I picked this K-ration magnet up at the Brooklyn Museum for 92 cents!
I don't even remember the last time I saw any magnet (or anything, really) on sale anywhere for less than a dollar! So of course, I picked it up. And you know I had to stop myself from picking up the Breakfast and Lunch magnets, too. They were supercute, but I didn't think I could field two additional magnetposts for them. Not really, anyway.
How cool is this magnet, though? I love that it explains right on the box what's included for the meal. There is something really funny about the government repackaging the rations boxes with something they called the "Morale Series," where each meal was color- and letter-coded. As if making the meals pretty on the outside were going to make it more palatable to the men.
K rations were introduced to our troops in 1942, right in the middle of World War II. They were supposed to be emergency rations only, but as the war wore on, it was increasingly used as their main staples.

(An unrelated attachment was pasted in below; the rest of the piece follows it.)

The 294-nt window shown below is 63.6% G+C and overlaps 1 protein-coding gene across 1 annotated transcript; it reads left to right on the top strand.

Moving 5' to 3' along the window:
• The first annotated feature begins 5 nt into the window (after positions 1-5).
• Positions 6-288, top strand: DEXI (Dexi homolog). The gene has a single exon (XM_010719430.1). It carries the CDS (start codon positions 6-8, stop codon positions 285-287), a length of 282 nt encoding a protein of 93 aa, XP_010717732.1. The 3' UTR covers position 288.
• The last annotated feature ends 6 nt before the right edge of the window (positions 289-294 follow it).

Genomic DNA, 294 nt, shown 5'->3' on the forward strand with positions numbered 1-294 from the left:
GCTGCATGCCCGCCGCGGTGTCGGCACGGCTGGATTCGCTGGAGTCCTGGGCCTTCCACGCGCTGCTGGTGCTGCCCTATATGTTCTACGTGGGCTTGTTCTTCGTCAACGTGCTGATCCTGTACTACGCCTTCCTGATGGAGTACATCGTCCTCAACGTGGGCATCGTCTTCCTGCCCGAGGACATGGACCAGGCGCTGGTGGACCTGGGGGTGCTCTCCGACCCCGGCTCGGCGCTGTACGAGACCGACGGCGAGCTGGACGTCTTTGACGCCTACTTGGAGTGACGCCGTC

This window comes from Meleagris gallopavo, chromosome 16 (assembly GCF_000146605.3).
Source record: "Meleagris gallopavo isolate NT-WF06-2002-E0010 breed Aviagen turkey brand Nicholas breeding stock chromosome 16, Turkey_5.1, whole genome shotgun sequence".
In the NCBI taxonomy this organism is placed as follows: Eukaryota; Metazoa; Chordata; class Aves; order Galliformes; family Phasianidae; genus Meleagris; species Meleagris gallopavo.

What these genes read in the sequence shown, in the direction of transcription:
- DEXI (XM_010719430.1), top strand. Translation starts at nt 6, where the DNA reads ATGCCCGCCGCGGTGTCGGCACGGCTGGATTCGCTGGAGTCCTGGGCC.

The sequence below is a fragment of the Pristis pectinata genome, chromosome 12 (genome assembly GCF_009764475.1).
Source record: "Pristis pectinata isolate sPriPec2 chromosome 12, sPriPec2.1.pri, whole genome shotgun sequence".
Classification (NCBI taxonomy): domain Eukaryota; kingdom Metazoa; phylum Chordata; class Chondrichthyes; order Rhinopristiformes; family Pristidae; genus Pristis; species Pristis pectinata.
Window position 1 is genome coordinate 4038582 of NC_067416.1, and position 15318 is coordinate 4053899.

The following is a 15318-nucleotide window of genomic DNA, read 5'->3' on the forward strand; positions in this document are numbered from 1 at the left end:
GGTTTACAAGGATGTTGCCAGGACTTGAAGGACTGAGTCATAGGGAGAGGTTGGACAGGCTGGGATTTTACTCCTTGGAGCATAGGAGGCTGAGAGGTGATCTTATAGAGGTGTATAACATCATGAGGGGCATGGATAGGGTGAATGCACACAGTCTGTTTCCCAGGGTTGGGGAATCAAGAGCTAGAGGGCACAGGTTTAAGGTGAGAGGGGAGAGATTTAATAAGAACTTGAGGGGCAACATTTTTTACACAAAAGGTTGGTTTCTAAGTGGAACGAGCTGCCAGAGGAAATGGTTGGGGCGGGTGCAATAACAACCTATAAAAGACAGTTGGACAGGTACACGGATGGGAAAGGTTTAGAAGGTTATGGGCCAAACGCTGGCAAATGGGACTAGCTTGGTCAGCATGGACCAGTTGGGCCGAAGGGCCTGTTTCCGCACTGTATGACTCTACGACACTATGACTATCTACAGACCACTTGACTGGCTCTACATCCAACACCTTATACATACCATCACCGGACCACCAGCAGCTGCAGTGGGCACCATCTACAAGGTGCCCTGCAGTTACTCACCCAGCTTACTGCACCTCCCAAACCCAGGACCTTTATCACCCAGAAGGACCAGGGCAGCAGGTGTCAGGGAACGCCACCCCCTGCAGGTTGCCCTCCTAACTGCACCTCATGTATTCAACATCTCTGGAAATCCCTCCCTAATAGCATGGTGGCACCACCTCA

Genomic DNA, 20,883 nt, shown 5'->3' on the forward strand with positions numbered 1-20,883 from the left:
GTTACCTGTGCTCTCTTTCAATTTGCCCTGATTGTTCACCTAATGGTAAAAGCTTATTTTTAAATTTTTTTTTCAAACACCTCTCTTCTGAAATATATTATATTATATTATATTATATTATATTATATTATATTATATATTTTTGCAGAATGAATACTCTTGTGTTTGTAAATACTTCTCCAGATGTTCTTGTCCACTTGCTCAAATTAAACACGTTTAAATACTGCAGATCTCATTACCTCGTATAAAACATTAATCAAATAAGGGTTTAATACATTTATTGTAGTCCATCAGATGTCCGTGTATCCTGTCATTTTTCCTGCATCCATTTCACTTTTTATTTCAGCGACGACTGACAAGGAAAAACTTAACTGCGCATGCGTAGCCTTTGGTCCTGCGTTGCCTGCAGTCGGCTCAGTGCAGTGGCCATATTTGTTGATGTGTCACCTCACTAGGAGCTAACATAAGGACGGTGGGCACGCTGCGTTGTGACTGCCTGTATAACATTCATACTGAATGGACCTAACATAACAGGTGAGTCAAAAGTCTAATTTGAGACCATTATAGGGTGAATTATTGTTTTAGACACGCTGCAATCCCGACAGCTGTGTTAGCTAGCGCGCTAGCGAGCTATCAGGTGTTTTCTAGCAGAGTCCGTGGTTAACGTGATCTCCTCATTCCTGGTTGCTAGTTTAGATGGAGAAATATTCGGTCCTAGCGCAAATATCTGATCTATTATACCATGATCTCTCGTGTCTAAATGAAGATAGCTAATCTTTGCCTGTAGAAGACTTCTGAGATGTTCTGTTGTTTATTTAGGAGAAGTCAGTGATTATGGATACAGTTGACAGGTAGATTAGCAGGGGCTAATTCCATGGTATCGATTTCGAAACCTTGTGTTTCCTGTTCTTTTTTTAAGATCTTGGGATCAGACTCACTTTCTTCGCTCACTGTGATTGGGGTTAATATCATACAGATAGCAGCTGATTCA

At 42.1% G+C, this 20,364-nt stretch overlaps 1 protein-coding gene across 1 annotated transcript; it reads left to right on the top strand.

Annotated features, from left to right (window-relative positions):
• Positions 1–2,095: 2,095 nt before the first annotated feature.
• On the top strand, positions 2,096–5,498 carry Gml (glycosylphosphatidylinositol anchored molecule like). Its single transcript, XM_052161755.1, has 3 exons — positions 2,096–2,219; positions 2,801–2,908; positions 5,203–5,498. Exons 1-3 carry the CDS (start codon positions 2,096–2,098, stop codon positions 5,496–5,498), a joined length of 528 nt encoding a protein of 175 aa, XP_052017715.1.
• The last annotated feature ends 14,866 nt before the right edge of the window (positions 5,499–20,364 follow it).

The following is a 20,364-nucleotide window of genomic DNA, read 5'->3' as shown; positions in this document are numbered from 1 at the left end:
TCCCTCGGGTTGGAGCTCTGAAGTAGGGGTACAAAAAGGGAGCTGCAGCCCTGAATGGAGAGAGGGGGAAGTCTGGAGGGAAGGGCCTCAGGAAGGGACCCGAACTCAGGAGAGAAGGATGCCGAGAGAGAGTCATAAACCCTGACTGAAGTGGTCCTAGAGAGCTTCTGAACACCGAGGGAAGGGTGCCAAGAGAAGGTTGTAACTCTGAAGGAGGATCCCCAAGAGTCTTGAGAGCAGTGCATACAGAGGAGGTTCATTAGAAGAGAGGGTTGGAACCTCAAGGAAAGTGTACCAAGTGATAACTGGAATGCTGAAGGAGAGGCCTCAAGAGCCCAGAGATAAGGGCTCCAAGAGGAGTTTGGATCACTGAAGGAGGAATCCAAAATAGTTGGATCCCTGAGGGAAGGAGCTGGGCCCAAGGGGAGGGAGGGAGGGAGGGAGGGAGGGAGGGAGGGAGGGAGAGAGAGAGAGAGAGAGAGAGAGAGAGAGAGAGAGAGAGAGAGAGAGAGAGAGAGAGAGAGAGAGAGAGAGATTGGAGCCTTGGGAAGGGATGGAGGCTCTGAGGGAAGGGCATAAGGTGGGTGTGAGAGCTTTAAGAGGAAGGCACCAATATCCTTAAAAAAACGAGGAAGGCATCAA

I mean, just look at the contents - all that sugar! But, apparently, they went through all this rigorous field testing with each set of rations to see if they would be sufficient for the troops.
The poor guys got tired of eating the same rations day in, and day out, and truth be told, the rations weren't even really enough to keep them moving, because their calorie content were somewhat less calories than what active men need.
By the end of the war, the army moved on to the new and improved C Rations, leaving millions and millions of surplus of K rations to feed the hungry overseas.